Chinese Engineering Education Shortfalls

Posted on August 17, 2006  Comments (0)

Short article on Chinese engineering education – Many engineering majors not qualified to work by Rachel Yan

Experts made the claim at the Symposium of Multi- and Inter-Disciplinary Engineering Education at East China University of Science and Technology yesterday.

Among the country’s 23 million college students, about 8 million are studying engineering-related majors.

“In many aspects, China can be proud of its engineering education,” said Tu Shandong, vice president of ECUST.

“But an increasing number of employers began to raise the embarrassing question that engineering majors lack professional knowledge and have poor communication or teamwork skills,” he said.

Only 14 percent of engineering graduates become qualified engineers in the field. Most graduates give up a career as an engineer and pursue work in other industries within nine years, according to the university’s research.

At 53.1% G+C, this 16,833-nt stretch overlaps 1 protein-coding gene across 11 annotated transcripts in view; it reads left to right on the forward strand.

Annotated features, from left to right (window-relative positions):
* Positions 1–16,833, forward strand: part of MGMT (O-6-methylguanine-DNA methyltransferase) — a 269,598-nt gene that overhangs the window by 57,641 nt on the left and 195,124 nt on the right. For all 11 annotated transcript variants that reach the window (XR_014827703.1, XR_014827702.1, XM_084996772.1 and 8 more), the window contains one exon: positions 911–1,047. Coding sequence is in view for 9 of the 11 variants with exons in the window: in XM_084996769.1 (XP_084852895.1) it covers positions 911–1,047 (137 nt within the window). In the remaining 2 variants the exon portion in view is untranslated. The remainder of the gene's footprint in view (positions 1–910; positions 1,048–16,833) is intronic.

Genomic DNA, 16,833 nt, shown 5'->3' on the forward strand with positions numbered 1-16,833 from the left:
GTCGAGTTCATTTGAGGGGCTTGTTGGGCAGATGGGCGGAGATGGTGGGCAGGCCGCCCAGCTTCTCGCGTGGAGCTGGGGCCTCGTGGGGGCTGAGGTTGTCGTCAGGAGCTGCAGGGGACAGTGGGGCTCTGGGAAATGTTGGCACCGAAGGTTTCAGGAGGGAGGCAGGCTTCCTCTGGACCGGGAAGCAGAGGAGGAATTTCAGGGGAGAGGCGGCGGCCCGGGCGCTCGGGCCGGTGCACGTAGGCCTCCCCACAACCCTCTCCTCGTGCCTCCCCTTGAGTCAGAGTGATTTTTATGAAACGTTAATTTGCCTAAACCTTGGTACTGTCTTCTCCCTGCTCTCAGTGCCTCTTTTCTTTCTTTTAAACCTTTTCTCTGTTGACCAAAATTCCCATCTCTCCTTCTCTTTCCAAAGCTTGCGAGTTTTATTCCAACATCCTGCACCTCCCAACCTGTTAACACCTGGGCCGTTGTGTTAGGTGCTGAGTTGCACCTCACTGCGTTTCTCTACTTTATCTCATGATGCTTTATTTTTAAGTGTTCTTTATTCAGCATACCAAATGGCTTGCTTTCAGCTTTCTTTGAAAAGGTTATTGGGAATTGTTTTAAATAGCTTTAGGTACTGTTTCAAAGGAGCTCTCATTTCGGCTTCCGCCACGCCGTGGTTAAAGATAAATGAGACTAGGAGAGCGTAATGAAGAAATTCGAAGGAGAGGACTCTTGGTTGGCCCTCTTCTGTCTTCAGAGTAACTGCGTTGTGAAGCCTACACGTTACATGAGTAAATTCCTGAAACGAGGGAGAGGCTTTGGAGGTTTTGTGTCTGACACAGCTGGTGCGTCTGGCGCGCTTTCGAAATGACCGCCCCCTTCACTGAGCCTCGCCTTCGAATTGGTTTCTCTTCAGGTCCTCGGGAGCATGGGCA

The topic of graduates that are not internationally competitive continues to be discussed in relation to the international engineering education data comparisons (also see: Engineering Education Worldwide). It seems obvious that it is very difficult to grow the number of engineering graduates as quickly as China and India are while retaining the same capability per graduate. Acknowledging the challenge is better than pretending the number of graduates is the only factor.

Previous related posts: Science and Engineering Doctoral Degrees WorldwideA New Engineering EducationLucrative college degreesThe Future is EngineeringReforming Engineering Education by NAEEngineering Education: Can India overtake China?House Testimony on Engineering EducationMexico: Pumping Out Engineers

East China University of Science and Technology (ECUST) web site.


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